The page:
Four 12 guitar cabs can't hang, as most guitar speakers won't take the punishment from a bass. That is why a 12 inch bass speaker has to be built to deal with that punishment.

    Most folks can get dual cabs with two 12s in each. And have the capability, but easier to transport.

    BTW I will never purchase an eight 10 refrig, don't have the room, and certainly not willing to lug that kind of weight (normally 140 lbs or so). But others swear by them.

    Personally, if I was looking for a four 12 cab, I'd look into Schroeders.

    1600 watts or 2000 watts, 65 lbs, and a manageable 34”W x 23”H x 15”D size.

    But they don't give them away. And they don't show up in the used market.
    Bassdirty and 5StringPocket like this.
  11. basscooker

    basscooker Commercial User

    Apr 11, 2010
    cincy ky
    Owner, ChopShopAmps
    Depends. The more modern the cab, the less likely driver diameter will dictate voicing.

    Older PV 215 cabs can be tamed, and being judicious with low and low mid keeps the muddy boom away. Mids are where the love is anyway. Cranking the lows is a horrible idea most of the time, for lots of reasons.

    Big low end is more about coupling, IMO. A fair amount in a single driver might seem light. Now quadruple that same driver with the same settings and stuff starts rattling off the shelves. That's where a cab like an 810 comes into play. One 10 has "x" dB. Two of the same gets you "x+3" dB. Four gets you "x+6" dB. Eight gets you "x+9" dB. That is a LOT of boost. Same power, same settings, just increasing the moving surface area of cones. There is also a +3dB boost doubling amp power that will happen with your solid state amp going from 8 to 4 ohms, so you are looking at somewhere around 12dB boost simply by going from a 1x10 8 ohm to a 810 4 ohm. On paper, this is a no-brainer if you want loud. Also yeah, I know you probably arent playimg through a 110 right now but I used an easy example of coupling to convey the idea. In reality way more factors are involved.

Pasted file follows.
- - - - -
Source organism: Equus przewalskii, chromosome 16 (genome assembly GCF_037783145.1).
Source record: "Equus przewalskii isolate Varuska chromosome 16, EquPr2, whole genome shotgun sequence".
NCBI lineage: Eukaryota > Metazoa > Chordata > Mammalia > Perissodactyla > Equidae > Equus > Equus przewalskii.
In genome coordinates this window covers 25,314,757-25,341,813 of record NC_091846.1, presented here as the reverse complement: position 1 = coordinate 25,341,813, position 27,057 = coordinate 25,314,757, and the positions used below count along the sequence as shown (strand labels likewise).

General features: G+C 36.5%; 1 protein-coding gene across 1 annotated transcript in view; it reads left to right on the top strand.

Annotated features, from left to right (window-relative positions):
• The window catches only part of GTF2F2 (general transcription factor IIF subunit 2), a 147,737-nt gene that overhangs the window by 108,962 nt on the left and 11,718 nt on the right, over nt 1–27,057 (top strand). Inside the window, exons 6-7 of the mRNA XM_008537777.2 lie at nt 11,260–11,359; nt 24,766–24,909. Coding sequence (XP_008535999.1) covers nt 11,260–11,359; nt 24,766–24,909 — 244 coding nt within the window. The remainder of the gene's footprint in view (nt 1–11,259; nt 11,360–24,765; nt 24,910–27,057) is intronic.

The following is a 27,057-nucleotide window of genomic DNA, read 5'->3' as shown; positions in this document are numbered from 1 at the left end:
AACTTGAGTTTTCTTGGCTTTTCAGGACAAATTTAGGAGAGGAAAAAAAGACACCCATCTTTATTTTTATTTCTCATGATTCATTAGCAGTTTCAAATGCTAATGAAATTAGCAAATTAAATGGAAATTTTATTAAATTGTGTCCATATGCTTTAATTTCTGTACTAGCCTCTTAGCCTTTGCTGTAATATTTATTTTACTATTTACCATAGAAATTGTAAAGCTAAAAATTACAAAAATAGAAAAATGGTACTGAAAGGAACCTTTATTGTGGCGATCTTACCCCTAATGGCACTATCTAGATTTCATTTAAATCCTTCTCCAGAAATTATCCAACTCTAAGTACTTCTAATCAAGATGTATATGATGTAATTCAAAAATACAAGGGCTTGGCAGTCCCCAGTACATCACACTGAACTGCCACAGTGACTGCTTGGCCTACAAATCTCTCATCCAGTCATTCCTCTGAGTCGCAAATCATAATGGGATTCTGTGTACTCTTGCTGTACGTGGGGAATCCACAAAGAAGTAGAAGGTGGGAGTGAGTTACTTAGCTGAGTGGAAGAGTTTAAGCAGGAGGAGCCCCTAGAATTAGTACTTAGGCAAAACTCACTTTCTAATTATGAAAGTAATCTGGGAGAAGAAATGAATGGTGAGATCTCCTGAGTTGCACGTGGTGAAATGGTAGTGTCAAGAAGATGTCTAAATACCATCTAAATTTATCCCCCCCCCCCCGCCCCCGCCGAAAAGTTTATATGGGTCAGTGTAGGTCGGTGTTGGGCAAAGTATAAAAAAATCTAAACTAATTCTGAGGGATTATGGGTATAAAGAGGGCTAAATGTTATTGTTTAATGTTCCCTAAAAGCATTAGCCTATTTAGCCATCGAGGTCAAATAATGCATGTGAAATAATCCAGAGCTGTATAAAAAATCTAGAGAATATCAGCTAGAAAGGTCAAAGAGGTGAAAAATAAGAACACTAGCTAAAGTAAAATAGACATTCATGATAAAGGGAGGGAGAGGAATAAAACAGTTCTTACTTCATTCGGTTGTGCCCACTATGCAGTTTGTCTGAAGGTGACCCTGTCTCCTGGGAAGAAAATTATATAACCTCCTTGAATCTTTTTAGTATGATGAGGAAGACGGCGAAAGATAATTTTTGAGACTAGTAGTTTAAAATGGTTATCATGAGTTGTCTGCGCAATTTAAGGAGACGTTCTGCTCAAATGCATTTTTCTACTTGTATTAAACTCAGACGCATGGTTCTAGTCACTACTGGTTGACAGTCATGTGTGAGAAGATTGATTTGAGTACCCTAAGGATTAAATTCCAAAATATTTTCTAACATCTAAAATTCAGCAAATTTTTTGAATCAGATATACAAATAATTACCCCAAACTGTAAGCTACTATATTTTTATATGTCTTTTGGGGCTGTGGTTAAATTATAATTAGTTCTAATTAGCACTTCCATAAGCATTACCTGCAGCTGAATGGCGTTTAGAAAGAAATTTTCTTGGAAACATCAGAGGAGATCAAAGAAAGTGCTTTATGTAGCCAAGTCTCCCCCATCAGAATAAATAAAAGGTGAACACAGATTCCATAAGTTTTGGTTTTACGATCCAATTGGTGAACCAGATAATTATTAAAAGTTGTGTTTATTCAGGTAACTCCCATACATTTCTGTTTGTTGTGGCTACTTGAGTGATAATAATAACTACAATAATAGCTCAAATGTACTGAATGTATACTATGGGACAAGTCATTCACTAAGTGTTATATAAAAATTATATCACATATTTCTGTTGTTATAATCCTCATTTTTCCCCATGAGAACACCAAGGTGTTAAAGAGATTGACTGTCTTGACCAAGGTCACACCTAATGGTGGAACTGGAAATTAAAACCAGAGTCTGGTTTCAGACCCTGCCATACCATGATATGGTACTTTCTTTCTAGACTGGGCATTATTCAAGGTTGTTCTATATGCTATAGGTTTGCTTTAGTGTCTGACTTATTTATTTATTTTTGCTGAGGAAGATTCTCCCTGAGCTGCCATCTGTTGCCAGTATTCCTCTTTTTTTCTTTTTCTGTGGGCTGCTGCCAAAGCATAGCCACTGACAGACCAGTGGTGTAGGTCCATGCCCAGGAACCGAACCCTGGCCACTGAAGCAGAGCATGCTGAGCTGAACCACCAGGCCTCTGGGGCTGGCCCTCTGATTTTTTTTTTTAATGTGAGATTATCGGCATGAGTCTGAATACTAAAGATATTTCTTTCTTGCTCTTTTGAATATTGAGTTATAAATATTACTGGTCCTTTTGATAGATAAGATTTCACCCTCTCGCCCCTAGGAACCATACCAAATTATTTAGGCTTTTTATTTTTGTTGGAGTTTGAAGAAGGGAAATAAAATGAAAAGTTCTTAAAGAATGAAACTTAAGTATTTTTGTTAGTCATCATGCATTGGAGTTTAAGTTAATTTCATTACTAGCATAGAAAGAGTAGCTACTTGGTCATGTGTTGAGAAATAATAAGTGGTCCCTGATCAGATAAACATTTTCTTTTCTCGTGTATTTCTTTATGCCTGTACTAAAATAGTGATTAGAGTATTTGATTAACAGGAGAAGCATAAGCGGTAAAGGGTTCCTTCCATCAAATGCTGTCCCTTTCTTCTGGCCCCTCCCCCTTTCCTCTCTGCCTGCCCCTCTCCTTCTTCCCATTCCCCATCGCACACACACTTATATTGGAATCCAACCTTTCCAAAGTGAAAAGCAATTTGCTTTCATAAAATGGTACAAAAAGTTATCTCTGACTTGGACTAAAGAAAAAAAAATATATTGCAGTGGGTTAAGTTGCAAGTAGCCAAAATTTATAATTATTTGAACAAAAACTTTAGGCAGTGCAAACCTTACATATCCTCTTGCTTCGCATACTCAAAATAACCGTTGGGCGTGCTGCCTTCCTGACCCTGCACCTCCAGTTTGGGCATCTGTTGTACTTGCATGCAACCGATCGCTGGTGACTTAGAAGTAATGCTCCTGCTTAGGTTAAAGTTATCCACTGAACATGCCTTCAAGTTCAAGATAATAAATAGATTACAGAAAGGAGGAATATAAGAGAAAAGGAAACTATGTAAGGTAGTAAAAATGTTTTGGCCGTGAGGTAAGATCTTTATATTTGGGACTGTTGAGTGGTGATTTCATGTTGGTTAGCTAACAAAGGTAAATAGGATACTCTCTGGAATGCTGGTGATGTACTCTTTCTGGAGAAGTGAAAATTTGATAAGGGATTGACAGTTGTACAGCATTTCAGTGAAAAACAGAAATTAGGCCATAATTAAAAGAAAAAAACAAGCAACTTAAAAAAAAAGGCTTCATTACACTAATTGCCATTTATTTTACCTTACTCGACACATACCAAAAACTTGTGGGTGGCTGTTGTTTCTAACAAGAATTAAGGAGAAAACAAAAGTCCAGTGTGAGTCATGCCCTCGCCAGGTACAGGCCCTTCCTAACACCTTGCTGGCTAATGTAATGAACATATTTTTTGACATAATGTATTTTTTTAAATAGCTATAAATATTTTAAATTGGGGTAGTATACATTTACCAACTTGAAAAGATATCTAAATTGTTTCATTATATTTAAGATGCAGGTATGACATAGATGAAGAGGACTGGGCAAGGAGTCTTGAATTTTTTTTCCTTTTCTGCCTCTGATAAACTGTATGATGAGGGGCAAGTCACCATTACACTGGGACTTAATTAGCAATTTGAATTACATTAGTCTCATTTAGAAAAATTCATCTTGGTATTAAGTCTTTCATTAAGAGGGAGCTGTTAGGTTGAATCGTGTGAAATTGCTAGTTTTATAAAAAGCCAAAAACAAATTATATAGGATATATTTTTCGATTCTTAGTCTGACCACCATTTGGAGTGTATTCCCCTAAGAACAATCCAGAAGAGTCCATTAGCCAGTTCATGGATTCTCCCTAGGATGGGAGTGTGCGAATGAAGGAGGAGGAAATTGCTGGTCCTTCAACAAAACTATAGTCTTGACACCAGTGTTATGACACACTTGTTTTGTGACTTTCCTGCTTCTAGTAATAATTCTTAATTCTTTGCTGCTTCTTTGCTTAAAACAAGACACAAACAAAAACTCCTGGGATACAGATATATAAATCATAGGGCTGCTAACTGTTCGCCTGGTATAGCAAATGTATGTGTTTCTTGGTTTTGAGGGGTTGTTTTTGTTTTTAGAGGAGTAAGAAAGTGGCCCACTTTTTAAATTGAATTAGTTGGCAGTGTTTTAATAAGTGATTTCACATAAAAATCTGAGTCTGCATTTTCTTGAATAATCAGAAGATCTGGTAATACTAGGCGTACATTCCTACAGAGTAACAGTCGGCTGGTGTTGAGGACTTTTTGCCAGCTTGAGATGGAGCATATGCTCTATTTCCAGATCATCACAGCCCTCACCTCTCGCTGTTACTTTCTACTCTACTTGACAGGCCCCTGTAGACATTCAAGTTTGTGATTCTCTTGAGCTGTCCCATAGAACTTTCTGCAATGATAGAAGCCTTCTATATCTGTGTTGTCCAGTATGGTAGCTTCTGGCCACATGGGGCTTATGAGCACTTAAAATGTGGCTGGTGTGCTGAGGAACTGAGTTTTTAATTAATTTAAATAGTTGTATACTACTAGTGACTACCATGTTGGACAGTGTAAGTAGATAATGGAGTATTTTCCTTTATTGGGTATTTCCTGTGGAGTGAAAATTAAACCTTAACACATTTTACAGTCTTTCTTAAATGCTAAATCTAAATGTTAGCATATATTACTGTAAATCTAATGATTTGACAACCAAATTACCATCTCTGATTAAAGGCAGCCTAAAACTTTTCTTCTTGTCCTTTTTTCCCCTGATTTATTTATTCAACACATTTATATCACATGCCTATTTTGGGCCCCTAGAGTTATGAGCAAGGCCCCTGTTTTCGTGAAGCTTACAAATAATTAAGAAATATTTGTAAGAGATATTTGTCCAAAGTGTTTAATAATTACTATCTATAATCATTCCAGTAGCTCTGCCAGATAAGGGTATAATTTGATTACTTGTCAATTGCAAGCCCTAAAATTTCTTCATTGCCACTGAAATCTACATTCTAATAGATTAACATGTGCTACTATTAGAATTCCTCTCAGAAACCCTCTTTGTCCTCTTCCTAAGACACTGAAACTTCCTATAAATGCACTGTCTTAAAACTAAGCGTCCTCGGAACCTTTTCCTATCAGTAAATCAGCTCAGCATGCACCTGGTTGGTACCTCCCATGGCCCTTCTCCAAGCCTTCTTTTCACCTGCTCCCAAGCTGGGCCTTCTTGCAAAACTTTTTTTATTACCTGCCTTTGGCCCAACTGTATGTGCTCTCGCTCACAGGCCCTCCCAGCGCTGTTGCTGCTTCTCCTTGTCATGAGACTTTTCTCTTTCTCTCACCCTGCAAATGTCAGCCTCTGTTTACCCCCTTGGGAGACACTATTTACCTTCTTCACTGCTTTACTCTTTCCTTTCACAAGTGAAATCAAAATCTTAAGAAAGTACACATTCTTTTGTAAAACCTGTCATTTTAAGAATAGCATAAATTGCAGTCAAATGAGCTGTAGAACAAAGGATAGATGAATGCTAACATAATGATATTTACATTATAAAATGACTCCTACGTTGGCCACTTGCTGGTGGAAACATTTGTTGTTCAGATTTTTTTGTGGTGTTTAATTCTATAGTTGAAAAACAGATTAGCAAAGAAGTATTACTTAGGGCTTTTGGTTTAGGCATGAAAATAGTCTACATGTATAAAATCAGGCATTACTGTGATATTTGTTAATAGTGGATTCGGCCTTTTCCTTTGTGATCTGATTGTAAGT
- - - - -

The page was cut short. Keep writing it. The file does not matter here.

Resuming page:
Zach1457 likes this.
  12. JeezyMcNuggles


    Feb 23, 2018
    Santa Maria, CA
    I suck, but nobody really notices


    Two 212s

    Heavy, PVH212s or 212AVs
    Tim Skaggs, AudioTaper and Zach1457 like this.
  13. Zach1457


    Sep 6, 2020